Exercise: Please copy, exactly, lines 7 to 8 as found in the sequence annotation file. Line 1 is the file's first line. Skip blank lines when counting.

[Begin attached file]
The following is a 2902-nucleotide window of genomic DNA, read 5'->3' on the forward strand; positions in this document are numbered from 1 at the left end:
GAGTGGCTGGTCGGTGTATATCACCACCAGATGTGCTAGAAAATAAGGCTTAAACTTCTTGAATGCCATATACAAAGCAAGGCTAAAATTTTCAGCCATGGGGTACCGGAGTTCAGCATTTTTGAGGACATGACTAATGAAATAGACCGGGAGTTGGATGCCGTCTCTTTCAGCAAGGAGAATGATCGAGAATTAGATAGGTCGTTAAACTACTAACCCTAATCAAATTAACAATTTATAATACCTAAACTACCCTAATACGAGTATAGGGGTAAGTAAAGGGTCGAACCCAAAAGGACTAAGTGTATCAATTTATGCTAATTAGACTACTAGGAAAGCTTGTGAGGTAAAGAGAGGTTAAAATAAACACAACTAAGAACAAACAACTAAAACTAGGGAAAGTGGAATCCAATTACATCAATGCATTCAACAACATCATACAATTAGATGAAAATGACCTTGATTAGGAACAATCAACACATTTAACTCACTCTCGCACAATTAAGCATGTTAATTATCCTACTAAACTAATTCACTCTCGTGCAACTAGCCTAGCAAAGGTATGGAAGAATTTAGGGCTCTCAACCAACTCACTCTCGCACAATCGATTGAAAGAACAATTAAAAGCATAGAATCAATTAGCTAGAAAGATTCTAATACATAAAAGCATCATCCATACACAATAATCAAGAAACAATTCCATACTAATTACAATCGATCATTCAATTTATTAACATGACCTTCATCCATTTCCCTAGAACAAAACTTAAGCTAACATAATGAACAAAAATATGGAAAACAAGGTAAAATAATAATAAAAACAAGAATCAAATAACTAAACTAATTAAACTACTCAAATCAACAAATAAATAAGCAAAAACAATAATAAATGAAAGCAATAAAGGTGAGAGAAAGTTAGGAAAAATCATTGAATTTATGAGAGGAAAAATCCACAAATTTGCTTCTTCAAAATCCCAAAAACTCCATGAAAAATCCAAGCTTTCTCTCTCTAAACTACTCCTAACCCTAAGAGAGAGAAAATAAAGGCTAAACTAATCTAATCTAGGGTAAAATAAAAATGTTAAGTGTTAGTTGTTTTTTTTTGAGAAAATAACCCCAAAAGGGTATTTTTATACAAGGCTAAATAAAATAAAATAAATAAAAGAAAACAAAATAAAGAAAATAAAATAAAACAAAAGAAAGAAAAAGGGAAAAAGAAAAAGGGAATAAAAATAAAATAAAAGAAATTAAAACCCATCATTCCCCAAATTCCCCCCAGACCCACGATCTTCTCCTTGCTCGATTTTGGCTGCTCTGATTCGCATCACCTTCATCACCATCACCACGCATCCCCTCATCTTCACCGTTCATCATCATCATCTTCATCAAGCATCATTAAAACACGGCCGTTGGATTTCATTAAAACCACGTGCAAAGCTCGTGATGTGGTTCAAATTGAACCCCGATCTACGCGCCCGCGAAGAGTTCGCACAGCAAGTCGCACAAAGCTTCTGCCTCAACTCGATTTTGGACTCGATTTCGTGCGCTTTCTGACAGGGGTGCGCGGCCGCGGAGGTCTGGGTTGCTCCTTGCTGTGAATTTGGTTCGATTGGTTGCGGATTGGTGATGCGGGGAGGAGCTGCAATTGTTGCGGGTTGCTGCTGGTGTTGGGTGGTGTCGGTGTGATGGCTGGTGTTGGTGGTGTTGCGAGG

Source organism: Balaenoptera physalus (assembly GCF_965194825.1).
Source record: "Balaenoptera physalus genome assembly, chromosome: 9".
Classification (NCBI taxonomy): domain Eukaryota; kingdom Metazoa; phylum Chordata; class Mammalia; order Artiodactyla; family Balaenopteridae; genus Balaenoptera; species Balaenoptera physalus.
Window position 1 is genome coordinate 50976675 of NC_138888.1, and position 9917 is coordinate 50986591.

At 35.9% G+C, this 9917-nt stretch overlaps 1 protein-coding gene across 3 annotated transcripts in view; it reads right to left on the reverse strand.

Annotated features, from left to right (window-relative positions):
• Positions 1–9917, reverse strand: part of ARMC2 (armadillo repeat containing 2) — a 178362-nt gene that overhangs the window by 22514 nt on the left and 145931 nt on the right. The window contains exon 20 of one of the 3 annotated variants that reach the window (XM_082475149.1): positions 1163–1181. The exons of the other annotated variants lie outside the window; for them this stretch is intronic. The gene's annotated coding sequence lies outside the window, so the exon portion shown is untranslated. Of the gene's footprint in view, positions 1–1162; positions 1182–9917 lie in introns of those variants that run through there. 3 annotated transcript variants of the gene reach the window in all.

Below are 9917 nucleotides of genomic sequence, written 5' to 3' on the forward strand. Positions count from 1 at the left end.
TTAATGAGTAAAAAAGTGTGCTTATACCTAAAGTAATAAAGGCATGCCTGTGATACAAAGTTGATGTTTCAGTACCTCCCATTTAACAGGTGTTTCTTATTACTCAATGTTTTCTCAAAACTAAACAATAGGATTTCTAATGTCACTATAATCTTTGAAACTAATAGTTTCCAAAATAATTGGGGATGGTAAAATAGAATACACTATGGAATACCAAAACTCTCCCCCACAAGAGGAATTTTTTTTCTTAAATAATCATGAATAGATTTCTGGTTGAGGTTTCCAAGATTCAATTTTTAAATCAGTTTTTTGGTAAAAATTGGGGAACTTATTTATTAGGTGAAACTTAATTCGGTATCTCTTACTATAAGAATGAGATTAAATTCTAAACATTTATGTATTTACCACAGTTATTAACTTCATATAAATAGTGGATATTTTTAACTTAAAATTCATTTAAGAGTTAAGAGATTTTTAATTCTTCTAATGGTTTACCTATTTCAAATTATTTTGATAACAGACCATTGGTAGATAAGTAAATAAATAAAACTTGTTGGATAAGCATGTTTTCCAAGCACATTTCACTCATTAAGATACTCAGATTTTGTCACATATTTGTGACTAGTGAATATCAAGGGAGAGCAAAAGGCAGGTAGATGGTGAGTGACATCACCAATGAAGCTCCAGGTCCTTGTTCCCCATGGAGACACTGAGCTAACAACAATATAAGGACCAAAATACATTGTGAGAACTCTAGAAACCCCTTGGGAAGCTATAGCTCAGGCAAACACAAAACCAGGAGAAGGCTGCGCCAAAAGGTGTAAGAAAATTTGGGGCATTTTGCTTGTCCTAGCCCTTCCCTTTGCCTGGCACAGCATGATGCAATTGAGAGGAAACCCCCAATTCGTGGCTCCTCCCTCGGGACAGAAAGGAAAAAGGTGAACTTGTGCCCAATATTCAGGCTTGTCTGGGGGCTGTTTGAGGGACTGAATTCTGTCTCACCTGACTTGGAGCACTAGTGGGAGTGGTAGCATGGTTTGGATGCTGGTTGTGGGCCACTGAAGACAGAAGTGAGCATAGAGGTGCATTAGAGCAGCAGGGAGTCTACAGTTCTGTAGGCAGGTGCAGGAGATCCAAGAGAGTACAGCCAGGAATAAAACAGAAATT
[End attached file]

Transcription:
At 35.9% G+C, this 9917-nt stretch overlaps 1 protein-coding gene across 3 annotated transcripts in view; it reads right to left on the reverse strand.

Annotated features, from left to right (window-relative positions):